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When X doesn’t mark the spot: the intersection of language shift, identity and family language policy

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Abstract

This article discusses the reflexive relationship between language shift and identity in the case of Scottish Gaelic on the Isle of Skye, Scotland, demonstrating how (Fishman, Joshua A. 1991. Reversing language shift. Clevedon: Multilingual Matters.) concept of X versus Y as related to language is problematic in this particular context. The article posits that in many ways, the processes by which Gaelic has been alienated from a sense of Scottish identity at the macrolevel are reproduced at the microlevel and discusses the implications of this in terms of Family Language Policy (FLP). Using a nexus analysis approach, this article focuses on a second-generation member – referred to as “Seumas” (the children’s uncle) – of three generations of a Gaelic-speaking family and discusses how, although Seumas appears to see Gaelic as part of his identity in terms of “family” and “heritage”, other identity orientations often take precedence, ostensibly contributing to his high use of English. The article discusses the possible impact that Seumas’ linguistic practices have on the third generation, as well as the double-edged sword nature of using “identity” as a tool in language revitalisation.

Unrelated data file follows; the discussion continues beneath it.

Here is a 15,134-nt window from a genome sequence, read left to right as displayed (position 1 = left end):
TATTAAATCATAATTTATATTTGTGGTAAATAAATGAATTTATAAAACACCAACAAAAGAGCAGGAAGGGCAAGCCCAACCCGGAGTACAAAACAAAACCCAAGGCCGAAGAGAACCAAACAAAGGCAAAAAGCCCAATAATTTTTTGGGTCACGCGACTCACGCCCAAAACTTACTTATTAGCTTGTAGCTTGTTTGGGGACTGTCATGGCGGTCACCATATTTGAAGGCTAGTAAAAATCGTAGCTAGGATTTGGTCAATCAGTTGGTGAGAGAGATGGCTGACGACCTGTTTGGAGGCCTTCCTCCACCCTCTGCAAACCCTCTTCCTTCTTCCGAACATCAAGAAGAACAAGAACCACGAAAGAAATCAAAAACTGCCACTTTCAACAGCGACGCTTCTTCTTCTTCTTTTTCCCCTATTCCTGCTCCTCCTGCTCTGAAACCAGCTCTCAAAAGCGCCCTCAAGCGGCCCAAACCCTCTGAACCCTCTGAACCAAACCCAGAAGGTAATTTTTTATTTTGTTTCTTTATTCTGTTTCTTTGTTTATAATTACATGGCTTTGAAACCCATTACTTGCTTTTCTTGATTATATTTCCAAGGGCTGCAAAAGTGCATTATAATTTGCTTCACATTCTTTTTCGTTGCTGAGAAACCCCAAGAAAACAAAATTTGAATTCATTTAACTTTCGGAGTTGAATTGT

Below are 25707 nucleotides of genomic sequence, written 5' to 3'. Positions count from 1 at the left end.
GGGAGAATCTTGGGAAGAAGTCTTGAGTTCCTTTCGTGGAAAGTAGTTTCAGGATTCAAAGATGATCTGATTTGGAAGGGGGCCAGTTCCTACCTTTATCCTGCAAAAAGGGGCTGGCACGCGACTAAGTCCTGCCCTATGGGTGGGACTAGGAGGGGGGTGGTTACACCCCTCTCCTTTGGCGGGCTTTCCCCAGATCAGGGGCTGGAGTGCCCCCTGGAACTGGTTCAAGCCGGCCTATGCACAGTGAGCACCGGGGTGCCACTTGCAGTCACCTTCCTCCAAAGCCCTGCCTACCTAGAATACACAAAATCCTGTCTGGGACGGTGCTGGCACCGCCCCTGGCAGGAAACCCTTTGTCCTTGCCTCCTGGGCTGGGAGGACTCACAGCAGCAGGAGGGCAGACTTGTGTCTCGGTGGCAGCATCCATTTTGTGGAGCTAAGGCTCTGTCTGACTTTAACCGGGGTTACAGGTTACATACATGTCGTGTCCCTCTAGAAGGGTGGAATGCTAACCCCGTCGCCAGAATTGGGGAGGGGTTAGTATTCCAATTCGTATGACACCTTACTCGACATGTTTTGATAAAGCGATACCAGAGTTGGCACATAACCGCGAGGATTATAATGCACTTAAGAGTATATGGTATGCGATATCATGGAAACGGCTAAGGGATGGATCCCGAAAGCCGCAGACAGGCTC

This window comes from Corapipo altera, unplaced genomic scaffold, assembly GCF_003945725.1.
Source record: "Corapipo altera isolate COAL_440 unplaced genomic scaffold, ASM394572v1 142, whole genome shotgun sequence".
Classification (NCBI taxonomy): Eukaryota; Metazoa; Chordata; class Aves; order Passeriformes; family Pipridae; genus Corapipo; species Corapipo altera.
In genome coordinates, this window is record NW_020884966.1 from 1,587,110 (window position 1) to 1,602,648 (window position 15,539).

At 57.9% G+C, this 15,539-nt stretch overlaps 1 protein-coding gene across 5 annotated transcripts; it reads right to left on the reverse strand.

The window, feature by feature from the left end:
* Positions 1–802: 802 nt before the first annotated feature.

Appendix

  Transcription conventions used

:Elongated sound
-Cut-off
wordEmphasis
WORDIncreased amplitude
°Decreased amplitude
=Latching speech
[[ ]Overlapping speech
(0.5)Pause (seconds)
(.)Micropause (less than two-tenths of a second)
@Laughter (pulse)
/Rising pitch
\Falling pitch

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Published Online: 2019-01-17
Published in Print: 2019-01-26

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